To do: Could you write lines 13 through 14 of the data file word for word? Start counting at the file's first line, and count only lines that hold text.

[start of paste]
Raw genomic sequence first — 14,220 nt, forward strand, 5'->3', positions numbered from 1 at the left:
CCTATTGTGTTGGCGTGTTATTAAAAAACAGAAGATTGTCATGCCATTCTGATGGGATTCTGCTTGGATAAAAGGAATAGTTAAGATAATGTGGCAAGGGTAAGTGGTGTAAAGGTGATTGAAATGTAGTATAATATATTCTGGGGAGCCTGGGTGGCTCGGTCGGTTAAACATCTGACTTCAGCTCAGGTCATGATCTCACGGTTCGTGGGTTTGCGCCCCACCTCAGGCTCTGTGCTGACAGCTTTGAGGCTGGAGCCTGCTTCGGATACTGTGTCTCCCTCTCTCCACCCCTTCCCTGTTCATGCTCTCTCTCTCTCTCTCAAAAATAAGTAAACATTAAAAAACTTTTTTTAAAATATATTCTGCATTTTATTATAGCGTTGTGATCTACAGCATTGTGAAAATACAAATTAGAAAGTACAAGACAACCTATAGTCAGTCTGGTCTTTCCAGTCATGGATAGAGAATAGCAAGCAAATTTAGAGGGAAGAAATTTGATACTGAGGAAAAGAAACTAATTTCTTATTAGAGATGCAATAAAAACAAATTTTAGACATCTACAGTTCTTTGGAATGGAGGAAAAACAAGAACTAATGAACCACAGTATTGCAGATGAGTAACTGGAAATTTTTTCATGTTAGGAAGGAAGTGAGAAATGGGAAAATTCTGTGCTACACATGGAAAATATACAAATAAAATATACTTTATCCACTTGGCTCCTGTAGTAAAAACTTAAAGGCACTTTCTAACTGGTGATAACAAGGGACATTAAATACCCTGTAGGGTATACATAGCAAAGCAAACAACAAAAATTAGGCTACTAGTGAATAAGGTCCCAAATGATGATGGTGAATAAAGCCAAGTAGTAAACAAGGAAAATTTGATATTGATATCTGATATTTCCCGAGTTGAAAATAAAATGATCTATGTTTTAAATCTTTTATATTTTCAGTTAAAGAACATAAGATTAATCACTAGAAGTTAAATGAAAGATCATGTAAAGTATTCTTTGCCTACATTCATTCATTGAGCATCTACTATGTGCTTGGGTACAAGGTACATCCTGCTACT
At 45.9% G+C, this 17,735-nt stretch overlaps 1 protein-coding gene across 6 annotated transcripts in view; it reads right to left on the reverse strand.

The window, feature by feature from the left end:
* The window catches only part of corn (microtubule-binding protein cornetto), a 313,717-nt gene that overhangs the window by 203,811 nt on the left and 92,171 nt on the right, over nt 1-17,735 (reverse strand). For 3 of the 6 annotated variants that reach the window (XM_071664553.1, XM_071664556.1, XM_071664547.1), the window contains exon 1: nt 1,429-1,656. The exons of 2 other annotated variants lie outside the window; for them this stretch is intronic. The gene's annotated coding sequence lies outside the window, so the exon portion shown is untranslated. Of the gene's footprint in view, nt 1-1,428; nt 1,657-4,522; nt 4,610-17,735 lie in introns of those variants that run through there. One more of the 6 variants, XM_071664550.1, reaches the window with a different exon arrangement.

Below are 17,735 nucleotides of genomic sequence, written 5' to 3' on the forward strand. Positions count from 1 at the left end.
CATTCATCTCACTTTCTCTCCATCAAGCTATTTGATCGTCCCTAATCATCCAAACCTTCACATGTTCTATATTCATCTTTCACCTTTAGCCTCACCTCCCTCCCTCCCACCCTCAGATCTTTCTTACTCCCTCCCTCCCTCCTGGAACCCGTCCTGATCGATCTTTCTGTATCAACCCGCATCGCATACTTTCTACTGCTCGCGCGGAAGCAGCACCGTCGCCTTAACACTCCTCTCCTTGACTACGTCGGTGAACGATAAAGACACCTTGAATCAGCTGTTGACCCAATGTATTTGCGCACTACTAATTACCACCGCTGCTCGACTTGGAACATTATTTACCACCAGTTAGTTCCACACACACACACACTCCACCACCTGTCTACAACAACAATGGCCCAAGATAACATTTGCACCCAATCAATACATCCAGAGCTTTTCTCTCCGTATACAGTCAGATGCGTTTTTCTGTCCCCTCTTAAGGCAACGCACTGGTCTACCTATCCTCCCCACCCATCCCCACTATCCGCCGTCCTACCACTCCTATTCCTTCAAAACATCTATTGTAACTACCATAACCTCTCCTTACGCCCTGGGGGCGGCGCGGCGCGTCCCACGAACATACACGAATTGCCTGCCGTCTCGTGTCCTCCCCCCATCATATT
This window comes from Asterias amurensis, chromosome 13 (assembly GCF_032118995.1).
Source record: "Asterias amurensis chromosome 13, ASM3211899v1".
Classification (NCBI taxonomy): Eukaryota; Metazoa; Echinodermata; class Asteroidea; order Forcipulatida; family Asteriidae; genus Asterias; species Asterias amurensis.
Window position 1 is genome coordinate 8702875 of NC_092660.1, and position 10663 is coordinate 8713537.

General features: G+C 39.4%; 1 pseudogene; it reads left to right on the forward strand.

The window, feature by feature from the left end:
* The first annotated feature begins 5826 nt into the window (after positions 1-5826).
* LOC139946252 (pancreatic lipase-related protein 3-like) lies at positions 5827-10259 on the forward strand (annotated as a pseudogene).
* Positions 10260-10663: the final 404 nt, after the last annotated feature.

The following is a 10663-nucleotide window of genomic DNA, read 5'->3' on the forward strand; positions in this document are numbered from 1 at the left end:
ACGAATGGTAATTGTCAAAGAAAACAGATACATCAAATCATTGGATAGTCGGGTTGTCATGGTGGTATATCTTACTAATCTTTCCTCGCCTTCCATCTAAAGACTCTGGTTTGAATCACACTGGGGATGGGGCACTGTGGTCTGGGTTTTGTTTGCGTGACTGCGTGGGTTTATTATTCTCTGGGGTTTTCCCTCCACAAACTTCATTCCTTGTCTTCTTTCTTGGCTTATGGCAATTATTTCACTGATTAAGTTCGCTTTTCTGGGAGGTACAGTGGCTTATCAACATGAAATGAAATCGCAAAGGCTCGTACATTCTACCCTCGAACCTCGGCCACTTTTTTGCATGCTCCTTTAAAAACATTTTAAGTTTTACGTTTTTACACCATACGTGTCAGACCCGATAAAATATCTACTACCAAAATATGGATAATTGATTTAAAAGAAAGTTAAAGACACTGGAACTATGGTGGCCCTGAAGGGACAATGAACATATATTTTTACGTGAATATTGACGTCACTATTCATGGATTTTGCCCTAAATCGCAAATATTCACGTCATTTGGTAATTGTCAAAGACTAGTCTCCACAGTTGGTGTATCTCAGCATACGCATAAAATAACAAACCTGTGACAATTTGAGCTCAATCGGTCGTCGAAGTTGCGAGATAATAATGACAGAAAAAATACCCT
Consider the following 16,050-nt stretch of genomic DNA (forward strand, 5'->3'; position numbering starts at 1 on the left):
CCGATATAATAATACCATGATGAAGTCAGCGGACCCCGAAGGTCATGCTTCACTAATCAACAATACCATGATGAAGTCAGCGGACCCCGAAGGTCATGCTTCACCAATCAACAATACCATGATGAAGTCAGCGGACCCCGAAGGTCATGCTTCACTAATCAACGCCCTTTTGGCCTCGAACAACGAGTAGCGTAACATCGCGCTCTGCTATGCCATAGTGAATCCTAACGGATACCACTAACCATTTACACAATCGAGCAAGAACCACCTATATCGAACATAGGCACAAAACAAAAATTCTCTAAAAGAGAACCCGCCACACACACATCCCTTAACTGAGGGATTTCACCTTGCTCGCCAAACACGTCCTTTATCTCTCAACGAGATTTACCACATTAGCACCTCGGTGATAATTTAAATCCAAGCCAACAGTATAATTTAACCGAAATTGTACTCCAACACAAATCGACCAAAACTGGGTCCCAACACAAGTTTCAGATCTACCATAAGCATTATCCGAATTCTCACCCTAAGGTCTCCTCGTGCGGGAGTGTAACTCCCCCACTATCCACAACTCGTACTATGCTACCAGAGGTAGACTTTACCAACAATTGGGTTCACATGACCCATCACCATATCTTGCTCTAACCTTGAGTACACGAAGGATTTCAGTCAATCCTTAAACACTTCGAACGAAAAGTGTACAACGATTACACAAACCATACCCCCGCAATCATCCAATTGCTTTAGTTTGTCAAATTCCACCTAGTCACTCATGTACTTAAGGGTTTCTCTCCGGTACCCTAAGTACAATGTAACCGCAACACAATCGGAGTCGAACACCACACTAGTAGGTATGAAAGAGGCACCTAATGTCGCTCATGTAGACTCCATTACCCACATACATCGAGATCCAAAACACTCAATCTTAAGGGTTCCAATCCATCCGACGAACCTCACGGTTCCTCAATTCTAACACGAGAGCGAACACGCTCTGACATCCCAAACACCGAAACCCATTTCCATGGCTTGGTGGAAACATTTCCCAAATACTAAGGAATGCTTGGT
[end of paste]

The window, feature by feature from the left end:
* The first annotated feature begins 5826 nt into the window (after positions 1-5826).